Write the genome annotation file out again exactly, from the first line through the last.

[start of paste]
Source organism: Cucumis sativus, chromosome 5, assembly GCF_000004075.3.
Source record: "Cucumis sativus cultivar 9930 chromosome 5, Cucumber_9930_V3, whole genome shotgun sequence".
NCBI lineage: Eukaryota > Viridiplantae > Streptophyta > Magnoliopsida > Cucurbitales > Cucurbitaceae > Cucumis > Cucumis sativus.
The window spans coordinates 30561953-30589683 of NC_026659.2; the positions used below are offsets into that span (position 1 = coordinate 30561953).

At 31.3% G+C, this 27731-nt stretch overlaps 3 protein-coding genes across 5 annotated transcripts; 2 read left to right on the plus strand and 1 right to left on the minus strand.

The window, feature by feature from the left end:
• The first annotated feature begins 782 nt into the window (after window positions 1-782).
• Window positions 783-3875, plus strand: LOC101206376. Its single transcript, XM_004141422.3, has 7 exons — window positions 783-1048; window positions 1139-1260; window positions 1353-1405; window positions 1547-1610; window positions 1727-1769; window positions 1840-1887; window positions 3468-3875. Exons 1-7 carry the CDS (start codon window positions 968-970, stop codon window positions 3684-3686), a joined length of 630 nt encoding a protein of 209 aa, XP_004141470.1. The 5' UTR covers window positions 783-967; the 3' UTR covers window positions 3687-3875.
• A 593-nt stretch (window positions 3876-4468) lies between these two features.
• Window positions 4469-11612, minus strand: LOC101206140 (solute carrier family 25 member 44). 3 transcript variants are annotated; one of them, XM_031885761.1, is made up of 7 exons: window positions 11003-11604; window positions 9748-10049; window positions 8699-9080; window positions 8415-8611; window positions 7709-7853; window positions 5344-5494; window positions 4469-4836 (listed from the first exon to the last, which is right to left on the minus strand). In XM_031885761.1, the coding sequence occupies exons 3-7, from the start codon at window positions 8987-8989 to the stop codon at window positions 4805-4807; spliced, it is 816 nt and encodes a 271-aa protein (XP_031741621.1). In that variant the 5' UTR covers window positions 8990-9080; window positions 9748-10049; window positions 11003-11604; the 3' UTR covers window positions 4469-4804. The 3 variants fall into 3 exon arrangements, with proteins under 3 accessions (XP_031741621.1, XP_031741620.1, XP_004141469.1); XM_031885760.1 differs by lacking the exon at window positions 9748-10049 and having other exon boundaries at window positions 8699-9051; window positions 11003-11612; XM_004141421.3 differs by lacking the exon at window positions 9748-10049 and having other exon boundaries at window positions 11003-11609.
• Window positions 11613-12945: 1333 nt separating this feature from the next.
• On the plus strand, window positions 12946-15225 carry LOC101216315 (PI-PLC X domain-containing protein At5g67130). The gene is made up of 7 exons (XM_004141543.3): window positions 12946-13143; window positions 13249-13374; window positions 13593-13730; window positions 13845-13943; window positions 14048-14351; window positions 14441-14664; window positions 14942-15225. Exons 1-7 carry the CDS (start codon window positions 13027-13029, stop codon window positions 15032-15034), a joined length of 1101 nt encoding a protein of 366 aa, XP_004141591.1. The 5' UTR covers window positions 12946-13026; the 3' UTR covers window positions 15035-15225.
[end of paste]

Source organism: Cucumis sativus, chromosome 5, assembly GCF_000004075.3.
Source record: "Cucumis sativus cultivar 9930 chromosome 5, Cucumber_9930_V3, whole genome shotgun sequence".
NCBI lineage: Eukaryota > Viridiplantae > Streptophyta > Magnoliopsida > Cucurbitales > Cucurbitaceae > Cucumis > Cucumis sativus.
The window spans coordinates 30561953-30589683 of NC_026659.2; the positions used below are offsets into that span (position 1 = coordinate 30561953).

At 31.3% G+C, this 27731-nt stretch overlaps 3 protein-coding genes across 5 annotated transcripts; 2 read left to right on the plus strand and 1 right to left on the minus strand.

The window, feature by feature from the left end:
• The first annotated feature begins 782 nt into the window (after window positions 1-782).
• Window positions 783-3875, plus strand: LOC101206376. Its single transcript, XM_004141422.3, has 7 exons — window positions 783-1048; window positions 1139-1260; window positions 1353-1405; window positions 1547-1610; window positions 1727-1769; window positions 1840-1887; window positions 3468-3875. Exons 1-7 carry the CDS (start codon window positions 968-970, stop codon window positions 3684-3686), a joined length of 630 nt encoding a protein of 209 aa, XP_004141470.1. The 5' UTR covers window positions 783-967; the 3' UTR covers window positions 3687-3875.
• A 593-nt stretch (window positions 3876-4468) lies between these two features.
• Window positions 4469-11612, minus strand: LOC101206140 (solute carrier family 25 member 44). 3 transcript variants are annotated; one of them, XM_031885761.1, is made up of 7 exons: window positions 11003-11604; window positions 9748-10049; window positions 8699-9080; window positions 8415-8611; window positions 7709-7853; window positions 5344-5494; window positions 4469-4836 (listed from the first exon to the last, which is right to left on the minus strand). In XM_031885761.1, the coding sequence occupies exons 3-7, from the start codon at window positions 8987-8989 to the stop codon at window positions 4805-4807; spliced, it is 816 nt and encodes a 271-aa protein (XP_031741621.1). In that variant the 5' UTR covers window positions 8990-9080; window positions 9748-10049; window positions 11003-11604; the 3' UTR covers window positions 4469-4804. The 3 variants fall into 3 exon arrangements, with proteins under 3 accessions (XP_031741621.1, XP_031741620.1, XP_004141469.1); XM_031885760.1 differs by lacking the exon at window positions 9748-10049 and having other exon boundaries at window positions 8699-9051; window positions 11003-11612; XM_004141421.3 differs by lacking the exon at window positions 9748-10049 and having other exon boundaries at window positions 11003-11609.
• Window positions 11613-12945: 1333 nt separating this feature from the next.
• On the plus strand, window positions 12946-15225 carry LOC101216315 (PI-PLC X domain-containing protein At5g67130). The gene is made up of 7 exons (XM_004141543.3): window positions 12946-13143; window positions 13249-13374; window positions 13593-13730; window positions 13845-13943; window positions 14048-14351; window positions 14441-14664; window positions 14942-15225. Exons 1-7 carry the CDS (start codon window positions 13027-13029, stop codon window positions 15032-15034), a joined length of 1101 nt encoding a protein of 366 aa, XP_004141591.1. The 5' UTR covers window positions 12946-13026; the 3' UTR covers window positions 15035-15225.